Gaming, Gaming, Gaming

But perhaps most interesting is what role Xbox Live will play on this platform, which is prominently featured on the main start screen: 

Interestingly enough, Microsoft was light on details when it came to how games, Xbox Live, and social networking are going to be integrated on the platform. Perhaps one of the most interesting lessons learned from the iPhone OS' App Store is just how much potential mobile gaming has. It's apparent that Microsoft understands that, and Windows Mobile 7 Series is part of an attempt to grab some of the growing smartphone gaming segment. In many ways, the iPhone is an established console in a gaming market that Microsoft is now entering 2 years late. Microsoft did it before, releasing Xbox a full year and 20 days after the PS2 debut, but time will tell whether the metaphor extends to a similar conclusion.

Microsoft has the interesting potential here of being able to leverage both Xbox Live and its connection with existing gaming industry partners to possibly deliver a unique experience the other platforms can't. Exactly what that is remains to be seen but ultimately the tightness of integration might make or break the Phone 7 series. At the very least, it will make or break the platform's draw as a mobile gaming contender. In its current incarnation, the games tab isn't fully fleshed out. In fact, the demonstration avatar shown on Monday was a static placeholder - the final release will feature the owner's fully animated 3D Xbox Live avatar: 

It's little things like these that ultimately will define how Phone 7 Series differentiates itself from the competition. Perhaps an even bigger question is how Microsoft will leverage existing developers accustomed to developing for Xbox 360 or Windows Mobile. Already, details have leaked revealing that applications for Phone 7 Series will be developed using a combination of Silverlight, XNA, and .NET compact frameworks. XNA tools should stand out in particular given the preexisting community of both major corporate and indie developers accustomed to using it to create software for the Xbox 360 and Zune. Needless to say, having the same framework on Phone 7 Series makes it ripe with potential to become a serious foray into mobile gaming. No doubt more will be revealed March 15th at MIX10.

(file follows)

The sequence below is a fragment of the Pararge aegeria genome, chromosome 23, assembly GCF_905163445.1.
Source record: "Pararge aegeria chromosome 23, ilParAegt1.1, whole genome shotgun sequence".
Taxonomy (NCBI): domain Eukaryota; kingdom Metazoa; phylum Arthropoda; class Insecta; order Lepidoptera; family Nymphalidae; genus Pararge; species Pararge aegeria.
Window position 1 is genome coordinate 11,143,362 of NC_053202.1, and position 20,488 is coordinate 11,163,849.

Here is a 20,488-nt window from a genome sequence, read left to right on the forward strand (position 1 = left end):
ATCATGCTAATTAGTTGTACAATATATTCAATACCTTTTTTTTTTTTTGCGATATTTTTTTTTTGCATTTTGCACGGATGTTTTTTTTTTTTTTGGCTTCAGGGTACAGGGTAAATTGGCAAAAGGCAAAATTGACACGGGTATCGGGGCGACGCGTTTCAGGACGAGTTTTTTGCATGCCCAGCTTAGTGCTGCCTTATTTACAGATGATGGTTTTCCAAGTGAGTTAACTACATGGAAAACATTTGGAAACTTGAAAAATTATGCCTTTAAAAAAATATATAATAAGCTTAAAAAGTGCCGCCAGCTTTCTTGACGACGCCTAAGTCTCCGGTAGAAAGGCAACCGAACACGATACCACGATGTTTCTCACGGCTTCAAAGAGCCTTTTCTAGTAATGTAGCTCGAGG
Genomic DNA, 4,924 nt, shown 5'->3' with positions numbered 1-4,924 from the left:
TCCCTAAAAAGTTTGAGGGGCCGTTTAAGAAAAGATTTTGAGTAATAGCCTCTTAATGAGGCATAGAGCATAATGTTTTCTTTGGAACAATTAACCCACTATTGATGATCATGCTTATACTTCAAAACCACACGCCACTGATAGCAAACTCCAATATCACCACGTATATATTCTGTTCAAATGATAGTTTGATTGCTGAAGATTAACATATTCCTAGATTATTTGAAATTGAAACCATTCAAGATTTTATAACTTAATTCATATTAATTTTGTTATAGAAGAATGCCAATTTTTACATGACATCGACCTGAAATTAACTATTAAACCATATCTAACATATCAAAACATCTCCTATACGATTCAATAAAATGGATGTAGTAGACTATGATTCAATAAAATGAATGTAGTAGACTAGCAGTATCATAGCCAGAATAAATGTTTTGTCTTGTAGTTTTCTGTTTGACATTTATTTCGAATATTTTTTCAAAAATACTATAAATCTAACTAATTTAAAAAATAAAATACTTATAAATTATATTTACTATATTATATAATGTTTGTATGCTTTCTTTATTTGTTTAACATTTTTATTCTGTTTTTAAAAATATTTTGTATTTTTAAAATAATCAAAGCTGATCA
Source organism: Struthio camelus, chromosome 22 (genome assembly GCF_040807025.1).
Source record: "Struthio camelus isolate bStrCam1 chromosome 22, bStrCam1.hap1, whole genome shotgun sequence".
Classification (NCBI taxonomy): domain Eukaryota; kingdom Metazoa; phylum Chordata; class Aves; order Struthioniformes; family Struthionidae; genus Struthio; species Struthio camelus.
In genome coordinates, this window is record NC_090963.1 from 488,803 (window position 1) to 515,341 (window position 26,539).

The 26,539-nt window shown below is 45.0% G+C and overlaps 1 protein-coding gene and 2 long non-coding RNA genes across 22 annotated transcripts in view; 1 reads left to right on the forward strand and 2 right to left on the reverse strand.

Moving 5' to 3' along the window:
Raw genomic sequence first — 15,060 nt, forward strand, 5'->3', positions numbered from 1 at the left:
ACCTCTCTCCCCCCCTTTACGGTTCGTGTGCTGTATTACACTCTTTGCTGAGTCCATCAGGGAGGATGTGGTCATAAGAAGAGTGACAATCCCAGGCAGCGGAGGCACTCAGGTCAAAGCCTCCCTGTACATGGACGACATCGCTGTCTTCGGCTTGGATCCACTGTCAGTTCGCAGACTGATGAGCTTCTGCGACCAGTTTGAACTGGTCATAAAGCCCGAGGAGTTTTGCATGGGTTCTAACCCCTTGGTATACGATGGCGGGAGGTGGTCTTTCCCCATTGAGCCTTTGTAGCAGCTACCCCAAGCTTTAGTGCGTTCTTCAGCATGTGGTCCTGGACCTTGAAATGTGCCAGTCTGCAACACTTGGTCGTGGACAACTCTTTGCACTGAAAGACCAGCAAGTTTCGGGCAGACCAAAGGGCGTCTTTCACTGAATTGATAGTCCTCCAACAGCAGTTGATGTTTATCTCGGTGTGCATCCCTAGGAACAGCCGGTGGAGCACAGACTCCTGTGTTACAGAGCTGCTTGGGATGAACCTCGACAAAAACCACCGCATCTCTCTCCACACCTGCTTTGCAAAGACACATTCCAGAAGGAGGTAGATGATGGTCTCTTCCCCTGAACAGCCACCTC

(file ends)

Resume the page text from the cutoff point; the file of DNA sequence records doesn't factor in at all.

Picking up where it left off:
Of course, Microsoft already has a formidable and established online platform for consoles through Xbox Live, complete with its own social community. That said, at present users are restricted to a mere 100 friends, a limitation imposed entirely by legacy Xbox Live titles. Is it coincidence then that legacy support for Xbox Live is being discontinued this April? Could Xbox Live integration on Phone 7 Series somehow have forced Microsoft's hand? It seems more than likely that this is the case. 

Already, the platform is facing pressure from a variety of independent developers devising their own solutions for delivering mobile online gaming. Take a look at Gameloft Live:

Server Browser

N.O.V.A. - FPS Title on iPhone OS

The success of this and other similar titles demonstrates that there's a huge market for online games on the smartphone. Even over 3G networks where latency is always a few hundred milliseconds. Microsoft clearly understands that presence in the mobile marketplace is critical for building out a community that will then invest in traditional consoles.

There's potential in the execution here. As it stands, social interaction with Xbox Live community takes place exclusively on the console itself; the experience is tethered to the TV. A platform allowing gamers to communicate, interact, and game online at the same time through their smartphones could be game-changing indeed. Obviously, if Microsoft delivers a phone targeted at consumers that sits right at the crossroads of mobile gaming, social network integration, and basic productivity, we could have something revolutionary. It could be the mobile platform for gamers Apple, Sony, and Nintendo can only dream about.

Lessons From Windows Mobile Microsoft's App Store
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  • jms102285 - Wednesday, March 10, 2010 - link